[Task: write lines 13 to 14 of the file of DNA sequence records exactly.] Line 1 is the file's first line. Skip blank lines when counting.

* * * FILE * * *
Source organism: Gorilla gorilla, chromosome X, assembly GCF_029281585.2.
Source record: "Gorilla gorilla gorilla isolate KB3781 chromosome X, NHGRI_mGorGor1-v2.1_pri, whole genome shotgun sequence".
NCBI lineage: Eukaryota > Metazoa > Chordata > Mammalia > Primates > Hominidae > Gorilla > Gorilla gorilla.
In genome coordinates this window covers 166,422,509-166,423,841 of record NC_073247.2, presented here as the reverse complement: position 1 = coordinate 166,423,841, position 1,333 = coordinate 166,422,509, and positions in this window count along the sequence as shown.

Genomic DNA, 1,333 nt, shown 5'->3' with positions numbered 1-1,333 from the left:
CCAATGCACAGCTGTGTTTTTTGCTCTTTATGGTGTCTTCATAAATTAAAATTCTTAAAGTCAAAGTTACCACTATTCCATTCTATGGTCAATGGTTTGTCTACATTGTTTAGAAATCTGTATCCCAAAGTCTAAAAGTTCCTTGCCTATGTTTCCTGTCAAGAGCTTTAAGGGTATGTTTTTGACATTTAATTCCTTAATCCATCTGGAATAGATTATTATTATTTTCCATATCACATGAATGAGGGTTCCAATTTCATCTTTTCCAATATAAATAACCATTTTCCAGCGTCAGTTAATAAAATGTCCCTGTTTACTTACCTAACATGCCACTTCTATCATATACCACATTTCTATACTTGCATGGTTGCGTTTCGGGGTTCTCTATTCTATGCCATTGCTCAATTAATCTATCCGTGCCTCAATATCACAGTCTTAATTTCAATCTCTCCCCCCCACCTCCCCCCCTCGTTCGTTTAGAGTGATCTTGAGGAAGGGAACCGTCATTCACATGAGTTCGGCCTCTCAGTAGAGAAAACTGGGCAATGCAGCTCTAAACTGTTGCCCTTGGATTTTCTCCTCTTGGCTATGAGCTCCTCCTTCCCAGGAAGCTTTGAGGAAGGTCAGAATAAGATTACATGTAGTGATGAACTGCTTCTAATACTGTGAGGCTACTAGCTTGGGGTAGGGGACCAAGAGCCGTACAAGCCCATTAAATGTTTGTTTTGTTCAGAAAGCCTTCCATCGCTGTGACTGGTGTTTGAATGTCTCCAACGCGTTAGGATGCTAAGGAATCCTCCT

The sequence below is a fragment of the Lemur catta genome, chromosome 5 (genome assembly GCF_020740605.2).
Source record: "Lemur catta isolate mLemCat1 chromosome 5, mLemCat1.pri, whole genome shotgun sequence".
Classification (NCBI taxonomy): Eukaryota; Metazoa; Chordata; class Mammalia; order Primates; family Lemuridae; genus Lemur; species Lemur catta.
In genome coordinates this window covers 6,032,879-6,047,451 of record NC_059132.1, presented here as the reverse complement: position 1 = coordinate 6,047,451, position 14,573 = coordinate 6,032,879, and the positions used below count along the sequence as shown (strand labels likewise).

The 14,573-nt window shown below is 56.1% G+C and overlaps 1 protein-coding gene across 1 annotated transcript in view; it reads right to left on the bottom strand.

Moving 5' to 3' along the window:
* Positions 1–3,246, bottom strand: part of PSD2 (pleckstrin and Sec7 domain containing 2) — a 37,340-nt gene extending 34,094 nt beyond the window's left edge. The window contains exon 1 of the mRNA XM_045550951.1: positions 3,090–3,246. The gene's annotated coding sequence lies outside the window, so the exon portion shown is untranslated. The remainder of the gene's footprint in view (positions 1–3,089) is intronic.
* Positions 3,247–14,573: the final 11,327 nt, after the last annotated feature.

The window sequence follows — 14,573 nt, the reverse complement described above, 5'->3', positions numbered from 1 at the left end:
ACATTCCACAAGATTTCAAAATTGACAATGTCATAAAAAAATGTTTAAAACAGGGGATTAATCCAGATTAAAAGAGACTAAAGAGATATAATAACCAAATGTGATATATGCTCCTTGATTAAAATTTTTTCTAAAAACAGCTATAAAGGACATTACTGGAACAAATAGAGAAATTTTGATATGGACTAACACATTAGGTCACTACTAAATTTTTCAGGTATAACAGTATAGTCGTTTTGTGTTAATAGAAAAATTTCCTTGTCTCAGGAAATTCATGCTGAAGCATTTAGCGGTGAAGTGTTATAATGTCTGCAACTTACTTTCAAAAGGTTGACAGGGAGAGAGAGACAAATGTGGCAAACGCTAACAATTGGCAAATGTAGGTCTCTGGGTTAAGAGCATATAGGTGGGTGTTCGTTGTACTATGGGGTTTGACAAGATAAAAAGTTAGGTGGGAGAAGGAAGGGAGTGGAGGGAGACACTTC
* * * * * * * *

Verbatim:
* Positions 1–3,246, bottom strand: part of PSD2 (pleckstrin and Sec7 domain containing 2) — a 37,340-nt gene extending 34,094 nt beyond the window's left edge. The window contains exon 1 of the mRNA XM_045550951.1: positions 3,090–3,246. The gene's annotated coding sequence lies outside the window, so the exon portion shown is untranslated. The remainder of the gene's footprint in view (positions 1–3,089) is intronic.
* Positions 3,247–14,573: the final 11,327 nt, after the last annotated feature.